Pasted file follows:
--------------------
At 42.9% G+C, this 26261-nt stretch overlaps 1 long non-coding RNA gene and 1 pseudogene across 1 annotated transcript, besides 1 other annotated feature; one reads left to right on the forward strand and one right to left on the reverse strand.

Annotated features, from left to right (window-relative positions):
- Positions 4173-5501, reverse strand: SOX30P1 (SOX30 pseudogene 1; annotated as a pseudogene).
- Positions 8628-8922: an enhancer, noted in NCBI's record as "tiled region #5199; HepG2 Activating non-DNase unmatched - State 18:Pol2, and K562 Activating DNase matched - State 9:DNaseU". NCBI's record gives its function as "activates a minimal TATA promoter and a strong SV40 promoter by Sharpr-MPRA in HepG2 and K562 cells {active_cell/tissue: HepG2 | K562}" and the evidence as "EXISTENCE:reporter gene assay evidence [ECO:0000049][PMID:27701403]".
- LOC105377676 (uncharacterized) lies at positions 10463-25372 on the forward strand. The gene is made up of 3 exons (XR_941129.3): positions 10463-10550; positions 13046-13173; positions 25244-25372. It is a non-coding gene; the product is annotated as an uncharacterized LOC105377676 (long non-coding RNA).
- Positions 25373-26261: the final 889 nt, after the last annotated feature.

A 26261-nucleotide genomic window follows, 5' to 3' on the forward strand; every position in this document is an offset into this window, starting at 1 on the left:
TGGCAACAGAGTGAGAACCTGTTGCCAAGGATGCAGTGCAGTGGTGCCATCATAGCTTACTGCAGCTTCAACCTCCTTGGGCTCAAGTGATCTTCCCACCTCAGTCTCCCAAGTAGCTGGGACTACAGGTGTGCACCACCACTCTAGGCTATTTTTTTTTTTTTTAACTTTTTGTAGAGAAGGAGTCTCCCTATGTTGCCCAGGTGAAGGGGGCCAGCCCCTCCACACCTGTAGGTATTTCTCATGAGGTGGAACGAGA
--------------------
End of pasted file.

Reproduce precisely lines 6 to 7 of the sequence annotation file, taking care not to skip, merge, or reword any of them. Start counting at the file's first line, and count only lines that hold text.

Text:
- Positions 25373-26261: the final 889 nt, after the last annotated feature.

A 26261-nucleotide genomic window follows, 5' to 3' on the forward strand; every position in this document is an offset into this window, starting at 1 on the left: